The party’s internal politics was not the only thing Mahmood Khan had to fret about. He had the gargantuan task of steering the integration of the erstwhile Federally Administered Tribal Areas. At the beginning, there was a lack of direction on this issue, but considerable progress has now been made on the post-merger integration.

Some of the thorny issues, like the merger of tribal security forces and levies into the police, have been accomplished to a large extent. Almost all the administrative departments have extended their services to the region, while in its previous meeting, the provincial cabinet disbanded the FATA Development Authority and transferred its responsibilities to KP.

Economic integration has also taken some baby steps with the inclusion of the merged districts in the latest provincial budget. Last Tuesday, the recently elected lawmakers from the merged districts also took oath as members of the KP assembly following the July 20th elections.

The KP government still has to deal with the fiasco that’s the Peshawar Bus Rapid Transit (BRT). The project has turned into a huge embarrassment for Imran Khan, who led a relentless campaign against similar projects in Punjab and Islamabad in his opposition years.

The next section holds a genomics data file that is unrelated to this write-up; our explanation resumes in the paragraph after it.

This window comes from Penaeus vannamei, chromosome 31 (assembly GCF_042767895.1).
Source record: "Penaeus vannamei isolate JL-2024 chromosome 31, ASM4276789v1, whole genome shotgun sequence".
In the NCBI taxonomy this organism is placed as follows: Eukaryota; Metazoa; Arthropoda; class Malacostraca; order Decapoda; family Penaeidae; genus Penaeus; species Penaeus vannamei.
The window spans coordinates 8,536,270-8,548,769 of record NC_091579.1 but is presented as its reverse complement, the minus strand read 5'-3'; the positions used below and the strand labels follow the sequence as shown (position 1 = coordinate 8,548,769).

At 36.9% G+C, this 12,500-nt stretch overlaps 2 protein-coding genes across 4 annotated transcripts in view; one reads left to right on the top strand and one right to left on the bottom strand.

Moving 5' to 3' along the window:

The BRT was so badly planned, executed and managed that it stopped being news since so much had been written about it. One cannot blame Mahmood Khan for the mess as the fault lies with Pervez Khattak. However, what makes the present government guilty is the complete lack of interest in finishing the project. Despite everything, Khattak did push to see the project through. Under his watch, there would be two meetings every month to review the progress, but this has stopped under the new chief minister.

Soon after taking over, Mahmood Khan’s government replaced the KP Local Government Act, 2013 with a rather diluted version wherein the provincial government abolished the district tier. Now, there are only two tiers of tehsil, village and neighbourhood councils.

Critics see it as the handiwork of the Pakistan Administrative Service to keep their tight grip on power. They argue that after abolishing the mayor’s post, the bureaucracy would be able to run the districts the way they want without any opposition. Tehsil, village and neighbourhood councils will have to look towards the omnipotent deputy commissioner.